When the Fed cuts rates, it usually does not equate to lower mortgage rates.
When the Federal Reserve cuts or raises rates, it is changing the Discount Rate and the Fed Funds Rate.? Both of these are short term interest rates that banks use for short term loans.? Mortgage rates are long term interest loans.? Short term and long term interest rates do not follow the same course.? In fact, sometimes they follow opposite courses.
Mortgage rates are based on what?s known as Mortgage Backed Securities (MBS). ?An MBS is basically a bond that is backed by mortgage loans.? Thus, the movement of mortgage rates follows the trading of these MBS on Wall Street.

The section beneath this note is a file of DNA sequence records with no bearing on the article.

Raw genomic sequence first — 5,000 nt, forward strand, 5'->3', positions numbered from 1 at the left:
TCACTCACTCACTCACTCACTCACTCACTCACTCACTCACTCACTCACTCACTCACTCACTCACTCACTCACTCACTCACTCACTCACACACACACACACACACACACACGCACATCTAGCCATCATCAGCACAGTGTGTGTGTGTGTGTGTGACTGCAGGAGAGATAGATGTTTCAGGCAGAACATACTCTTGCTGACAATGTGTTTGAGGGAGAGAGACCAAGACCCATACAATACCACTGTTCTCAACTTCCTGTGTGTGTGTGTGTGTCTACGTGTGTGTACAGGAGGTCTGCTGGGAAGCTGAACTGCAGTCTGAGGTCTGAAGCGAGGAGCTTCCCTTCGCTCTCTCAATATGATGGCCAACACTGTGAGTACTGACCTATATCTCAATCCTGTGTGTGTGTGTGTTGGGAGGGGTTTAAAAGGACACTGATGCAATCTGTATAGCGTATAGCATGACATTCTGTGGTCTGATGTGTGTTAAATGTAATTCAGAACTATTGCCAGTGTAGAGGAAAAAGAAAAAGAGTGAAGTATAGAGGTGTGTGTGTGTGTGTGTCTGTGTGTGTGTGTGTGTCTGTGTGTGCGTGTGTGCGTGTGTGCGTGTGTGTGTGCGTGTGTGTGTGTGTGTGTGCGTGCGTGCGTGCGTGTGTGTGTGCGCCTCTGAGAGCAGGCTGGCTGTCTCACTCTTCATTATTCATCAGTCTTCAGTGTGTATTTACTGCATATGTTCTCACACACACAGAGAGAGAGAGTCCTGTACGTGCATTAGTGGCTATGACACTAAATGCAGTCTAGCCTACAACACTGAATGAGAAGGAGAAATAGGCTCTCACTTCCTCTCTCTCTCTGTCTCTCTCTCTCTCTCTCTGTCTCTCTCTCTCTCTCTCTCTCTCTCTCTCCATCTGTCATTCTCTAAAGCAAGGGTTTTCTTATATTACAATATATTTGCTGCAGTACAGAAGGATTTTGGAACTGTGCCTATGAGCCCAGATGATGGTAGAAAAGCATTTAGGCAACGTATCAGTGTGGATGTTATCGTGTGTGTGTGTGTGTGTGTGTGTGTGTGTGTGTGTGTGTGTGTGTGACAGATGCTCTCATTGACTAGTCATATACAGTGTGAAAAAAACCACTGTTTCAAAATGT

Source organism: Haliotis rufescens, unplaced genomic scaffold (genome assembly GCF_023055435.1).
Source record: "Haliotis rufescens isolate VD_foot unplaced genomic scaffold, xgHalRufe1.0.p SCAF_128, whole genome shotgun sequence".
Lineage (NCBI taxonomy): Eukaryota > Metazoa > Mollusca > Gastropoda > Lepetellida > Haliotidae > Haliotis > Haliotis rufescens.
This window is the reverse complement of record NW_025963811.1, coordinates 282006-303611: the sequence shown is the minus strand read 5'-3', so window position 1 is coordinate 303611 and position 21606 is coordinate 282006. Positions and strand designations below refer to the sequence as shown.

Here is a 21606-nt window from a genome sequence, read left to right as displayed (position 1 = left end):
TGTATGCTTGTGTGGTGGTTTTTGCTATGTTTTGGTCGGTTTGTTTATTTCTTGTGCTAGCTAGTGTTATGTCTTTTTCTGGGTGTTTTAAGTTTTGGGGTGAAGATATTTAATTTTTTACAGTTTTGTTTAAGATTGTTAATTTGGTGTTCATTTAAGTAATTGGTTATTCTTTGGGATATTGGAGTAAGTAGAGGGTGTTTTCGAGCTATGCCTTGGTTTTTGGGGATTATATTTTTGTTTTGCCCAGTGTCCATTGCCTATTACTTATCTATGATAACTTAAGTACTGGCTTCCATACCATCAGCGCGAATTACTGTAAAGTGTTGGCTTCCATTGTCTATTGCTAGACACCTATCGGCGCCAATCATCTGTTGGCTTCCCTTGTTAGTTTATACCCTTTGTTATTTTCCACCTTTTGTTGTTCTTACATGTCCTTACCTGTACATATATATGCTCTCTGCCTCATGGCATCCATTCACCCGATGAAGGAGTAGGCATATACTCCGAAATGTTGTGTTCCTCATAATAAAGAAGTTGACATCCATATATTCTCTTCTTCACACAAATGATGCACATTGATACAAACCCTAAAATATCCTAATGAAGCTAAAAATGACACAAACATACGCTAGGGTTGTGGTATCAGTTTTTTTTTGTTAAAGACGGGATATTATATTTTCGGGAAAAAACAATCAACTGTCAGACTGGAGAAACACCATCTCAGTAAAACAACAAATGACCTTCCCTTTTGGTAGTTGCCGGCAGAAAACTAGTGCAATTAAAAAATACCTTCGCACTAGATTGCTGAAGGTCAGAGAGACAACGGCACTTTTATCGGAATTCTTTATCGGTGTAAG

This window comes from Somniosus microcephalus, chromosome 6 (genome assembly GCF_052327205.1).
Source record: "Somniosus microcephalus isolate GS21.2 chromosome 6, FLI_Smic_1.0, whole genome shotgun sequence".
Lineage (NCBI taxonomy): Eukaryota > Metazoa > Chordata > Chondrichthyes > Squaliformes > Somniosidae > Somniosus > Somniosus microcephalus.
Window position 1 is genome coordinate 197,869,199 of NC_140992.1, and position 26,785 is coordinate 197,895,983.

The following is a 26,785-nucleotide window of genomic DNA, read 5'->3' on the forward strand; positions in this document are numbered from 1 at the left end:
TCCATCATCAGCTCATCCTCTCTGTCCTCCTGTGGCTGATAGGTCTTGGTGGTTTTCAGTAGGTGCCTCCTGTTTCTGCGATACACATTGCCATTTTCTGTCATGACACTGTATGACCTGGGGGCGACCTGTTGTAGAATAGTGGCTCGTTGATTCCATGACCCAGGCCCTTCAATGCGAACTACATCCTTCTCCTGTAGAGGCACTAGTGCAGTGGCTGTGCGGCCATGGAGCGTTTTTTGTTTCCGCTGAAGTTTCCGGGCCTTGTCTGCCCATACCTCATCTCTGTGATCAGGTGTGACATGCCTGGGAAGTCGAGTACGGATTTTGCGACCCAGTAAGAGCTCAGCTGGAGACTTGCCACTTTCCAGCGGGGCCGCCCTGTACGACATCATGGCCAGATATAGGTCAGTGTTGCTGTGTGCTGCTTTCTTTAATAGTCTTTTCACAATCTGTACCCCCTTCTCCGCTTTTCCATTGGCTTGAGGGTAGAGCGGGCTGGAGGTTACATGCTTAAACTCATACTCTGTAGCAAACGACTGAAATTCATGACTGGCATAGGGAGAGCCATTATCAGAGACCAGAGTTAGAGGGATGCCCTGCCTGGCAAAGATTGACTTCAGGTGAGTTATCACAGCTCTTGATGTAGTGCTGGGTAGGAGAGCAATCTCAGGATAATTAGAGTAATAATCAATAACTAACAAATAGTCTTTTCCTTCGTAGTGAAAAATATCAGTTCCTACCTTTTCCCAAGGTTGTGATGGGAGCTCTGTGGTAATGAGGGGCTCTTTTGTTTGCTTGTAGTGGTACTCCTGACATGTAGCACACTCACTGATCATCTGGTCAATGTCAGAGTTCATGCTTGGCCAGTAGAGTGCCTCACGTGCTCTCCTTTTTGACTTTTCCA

So what affects Mortgage Backed Securities?? There are many factors but two major ones:
- Certain economic factors, especially reports about inflation.? Reports of inflation being on the rise negatively affect long term bonds, like MBS, because inflation will eat away at future returns of these investments. So if inflation is on the rise, mortgage rates will generally be going up and vice versa.
- Stock market activity.? When the stock market is doing well, traders are pulling their money out of bonds and putting them into stocks.? To make bonds more attractive to traders, the yields of those bonds are raised, thus so are mortgage rates.?? So if the stock market is doing well, mortgage rates will generally be going up and vice versa.?
Predicting the future is tough.? But by keeping an eye on the stock market and inflation readings you can generally know the direction of mortgage rates.